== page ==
Critical VMware vSphere Vulnerability Is a Must-Patch

"It's really the highest possible risk we have, and exploitation is very simple.”

Maria Korolov

February 26, 2021

4 Min Read
Woman working in a server room

VMware this week fixed two critical vulnerabilities in jts vCenter Server, used by data centers to manage the VMware vSphere server virtualization platform.

VMware is the world's top cloud system and service management software based on revenue, according to IDC. vSphere is used by 68 percent of companies using server virtualization, with Microsoft's Hyper-V in second place, at 60 percent, according to a 2020 survey by Spiceworks.

This is an example of a remote code execution vulnerability, one of the OWASP top ten.

The vulnerabilities were discovered by Mikhail Klyuchnikov, senior web application security researcher at Positive Technologies.

"There is already scanning of the internet for this vulnerability," he told DCK.

When Positive Technologies released its report on the vulnerability Wednesday, the research firm was able to find more than 6,000 VMware vCenter devices worldwide that were accessible via the internet and had this vulnerability, a quarter of them located in the US.

While exposed systems are the highest and immediate risk, the bigger potential harm comes from internal systems on networks that have been compromised in other ways. According to Positive Technologies, more than 90 percent of VMware vCenter devices are located entirely within the perimeter.

Klyuchnikov recommends that everyone install the patches immediately, whether or not their systems are exposed to the internet.

For external systems, attackers can get access to not only the data that's on those machines but also use that access to move to internal networks.

And even if the vulnerable systems are not exposed to the internet, they can still create security problems if attackers are able to get an internal foothold by some other means, such as by compromising an end-user machine.

Last summer, Positive Technologies released the results of a series of penetration tests  in which pentesters were able to breach network perimeters and access local networks at 93 percent of companies.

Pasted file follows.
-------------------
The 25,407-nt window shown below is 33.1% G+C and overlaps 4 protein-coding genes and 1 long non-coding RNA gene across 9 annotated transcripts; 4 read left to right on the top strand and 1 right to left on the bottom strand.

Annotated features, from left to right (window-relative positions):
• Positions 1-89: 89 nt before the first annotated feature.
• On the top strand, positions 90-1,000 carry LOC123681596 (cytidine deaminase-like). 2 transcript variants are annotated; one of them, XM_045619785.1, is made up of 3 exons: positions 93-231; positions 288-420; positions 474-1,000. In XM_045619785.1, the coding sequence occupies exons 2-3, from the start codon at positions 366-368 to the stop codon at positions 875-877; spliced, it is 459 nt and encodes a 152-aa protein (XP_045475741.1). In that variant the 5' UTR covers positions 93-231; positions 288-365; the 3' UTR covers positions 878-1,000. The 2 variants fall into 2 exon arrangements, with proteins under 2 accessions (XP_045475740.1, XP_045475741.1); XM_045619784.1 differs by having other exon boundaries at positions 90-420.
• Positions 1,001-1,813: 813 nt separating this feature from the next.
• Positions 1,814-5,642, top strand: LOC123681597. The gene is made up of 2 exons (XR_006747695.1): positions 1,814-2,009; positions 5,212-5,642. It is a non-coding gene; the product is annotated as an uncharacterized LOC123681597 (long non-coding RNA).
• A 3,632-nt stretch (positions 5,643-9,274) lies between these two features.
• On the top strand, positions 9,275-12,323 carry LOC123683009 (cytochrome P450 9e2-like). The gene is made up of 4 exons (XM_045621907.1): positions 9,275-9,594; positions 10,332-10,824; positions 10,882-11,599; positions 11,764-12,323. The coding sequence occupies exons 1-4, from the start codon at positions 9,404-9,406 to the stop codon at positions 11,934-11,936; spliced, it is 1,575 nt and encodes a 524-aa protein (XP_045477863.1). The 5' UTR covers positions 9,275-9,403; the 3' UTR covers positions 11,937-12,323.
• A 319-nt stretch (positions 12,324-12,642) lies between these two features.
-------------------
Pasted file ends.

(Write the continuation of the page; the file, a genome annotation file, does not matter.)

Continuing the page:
In its advisory, VMware ranked the new vulnerability in the critical severity range – with a severity score of 9.8, out of a maximum of 10.

The company recommends that companies install security patches immediately if they have vulnerable versions of VMware ESXi, vSphere Client, or vCenter Server in their environment.

If a system cannot be immediately patched, Klyuchnikov recommends that companies isolate it from the internet and also limit internal access, such as by moving it to a VLAN or installing filters to reduce the number of other systems that can connect.

"This is one of the most significant vulnerabilities out there today," he said.

"This vulnerability is critical," said Ilia Kolochenko, CEO at ImmuniWeb, a cybersecurty vendor. "It's really the highest possible risk we have, and exploitation is very simple. A remote non-authenticated actor can just send several HTTP requests and get full control over everything. So it's very high risk."

There is one bright side to this vulnerability, however, that is likely to reduce the amount of damage that attackers can do.

And that is because those organizations that have these systems exposed to the public probably have much bigger problems as well, said ImmuniWeb's Kolochenko.

"These types of systems are not supposed to be publicly accessible," he said. "Organizations that have these systems accessible to anyone on the internet – well, I wouldn't say that they're all grossly negligent, but I would say that they have other challenges and problems and are probably already compromised."

There might be some organizations that are unable to install security patches immediately, "maybe in about 5 percent of use cases," he said.

"In a hospital, for example, you might have a critical system that is maintaining care for patients who require emergency treatment. Sometimes when you install a patch you might crash everything. But I would say that otherwise, in the vast majority of cases – in 95 percent of cases – you should patch as soon as possible."

In those other 5 percent of cases companies should limit access to the vulnerable system.

He also recommends that companies proactively monitor and try to minimize their external attack surface, since more of these types of vulnerabilities are likely to emerge.

"I'm very confident that we still have more undisclosed or undiscovered vulnerabilities," he said. "There are probably people reverse engineering systems, searching for security flaws."

Reducing access by external users or from untrusted internal machines would help mitigate against 99 percent of possible exploitation, he said.

About the Author(s)

Maria Korolov

Maria Korolov is an award-winning technology journalist who covers cybersecurity, AI, and extended reality. She also writes science fiction.

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